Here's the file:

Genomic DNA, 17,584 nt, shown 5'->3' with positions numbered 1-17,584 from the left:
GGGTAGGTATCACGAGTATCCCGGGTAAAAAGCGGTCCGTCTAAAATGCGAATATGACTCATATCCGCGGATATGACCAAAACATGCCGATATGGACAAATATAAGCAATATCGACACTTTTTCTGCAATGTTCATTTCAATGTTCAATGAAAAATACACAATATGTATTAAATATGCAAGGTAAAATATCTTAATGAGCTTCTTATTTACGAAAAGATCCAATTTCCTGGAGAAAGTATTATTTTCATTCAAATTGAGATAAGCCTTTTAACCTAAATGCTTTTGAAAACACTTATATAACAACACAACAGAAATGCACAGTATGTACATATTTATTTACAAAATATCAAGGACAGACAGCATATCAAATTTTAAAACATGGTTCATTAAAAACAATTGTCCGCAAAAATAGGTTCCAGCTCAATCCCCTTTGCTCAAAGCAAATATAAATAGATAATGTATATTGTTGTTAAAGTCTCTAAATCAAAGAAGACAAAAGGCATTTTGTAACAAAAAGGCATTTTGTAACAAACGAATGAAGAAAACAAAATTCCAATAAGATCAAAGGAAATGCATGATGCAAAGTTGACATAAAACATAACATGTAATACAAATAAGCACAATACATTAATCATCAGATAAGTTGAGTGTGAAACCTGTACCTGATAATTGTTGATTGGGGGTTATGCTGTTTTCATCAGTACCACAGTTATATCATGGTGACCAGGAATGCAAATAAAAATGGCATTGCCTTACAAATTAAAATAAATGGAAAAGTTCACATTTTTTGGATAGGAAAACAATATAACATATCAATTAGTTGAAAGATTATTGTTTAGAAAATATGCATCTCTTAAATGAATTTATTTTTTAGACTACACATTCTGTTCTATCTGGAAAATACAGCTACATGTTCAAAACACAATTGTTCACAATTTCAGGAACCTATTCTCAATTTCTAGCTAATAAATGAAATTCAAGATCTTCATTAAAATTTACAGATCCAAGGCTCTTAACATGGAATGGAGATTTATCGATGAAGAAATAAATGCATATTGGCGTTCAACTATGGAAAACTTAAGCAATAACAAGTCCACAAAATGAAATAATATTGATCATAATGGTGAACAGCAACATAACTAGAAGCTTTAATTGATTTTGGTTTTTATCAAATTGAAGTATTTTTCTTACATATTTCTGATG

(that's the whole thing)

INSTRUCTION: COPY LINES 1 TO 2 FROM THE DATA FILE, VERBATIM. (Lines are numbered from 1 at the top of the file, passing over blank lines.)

Genomic DNA, 17,584 nt, shown 5'->3' with positions numbered 1-17,584 from the left:
GGGTAGGTATCACGAGTATCCCGGGTAAAAAGCGGTCCGTCTAAAATGCGAATATGACTCATATCCGCGGATATGACCAAAACATGCCGATATGGACAAATATAAGCAATATCGACACTTTTTCTGCAATGTTCATTTCAATGTTCAATGAAAAATACACAATATGTATTAAATATGCAAGGTAAAATATCTTAATGAGCTTCTTATTTACGAAAAGATCCAATTTCCTGGAGAAAGTATTATTTTCATTCAAATTGAGATAAGCCTTTTAACCTAAATGCTTTTGAAAACACTTATATAACAACACAACAGAAATGCACAGTATGTACATATTTATTTACAAAATATCAAGGACAGACAGCATATCAAATTTTAAAACATGGTTCATTAAAAACAATTGTCCGCAAAAATAGGTTCCAGCTCAATCCCCTTTGCTCAAAGCAAATATAAATAGATAATGTATATTGTTGTTAAAGTCTCTAAATCAAAGAAGACAAAAGGCATTTTGTAACAAAAAGGCATTTTGTAACAAACGAATGAAGAAAACAAAATTCCAATAAGATCAAAGGAAATGCATGATGCAAAGTTGACATAAAACATAACATGTAATACAAATAAGCACAATACATTAATCATCAGATAAGTTGAGTGTGAAACCTGTACCTGATAATTGTTGATTGGGGGTTATGCTGTTTTCATCAGTACCACAGTTATATCATGGTGACCAGGAATGCAAATAAAAATGGCATTGCCTTACAAATTAAAATAAATGGAAAAGTTCACATTTTTTGGATAGGAAAACAATATAACATATCAATTAGTTGAAAGATTATTGTTTAGAAAATATGCATCTCTTAAATGAATTTATTTTTTAGACTACACATTCTGTTCTATCTGGAAAATACAGCTACATGTTCAAAACACAATTGTTCACAATTTCAGGAACCTATTCTCAATTTCTAGCTAATAAATGAAATTCAAGATCTTCATTAAAATTTACAGATCCAAGGCTCTTAACATGGAATGGAGATTTATCGATGAAGAAATAAATGCATATTGGCGTTCAACTATGGAAAACTTAAGCAATAACAAGTCCACAAAATGAAATAATATTGATCATAATGGTGAACAGCAACATAACTAGAAGCTTTAATTGATTTTGGTTTTTATCAAATTGAAGTATTTTTCTTACATATTTCTGATG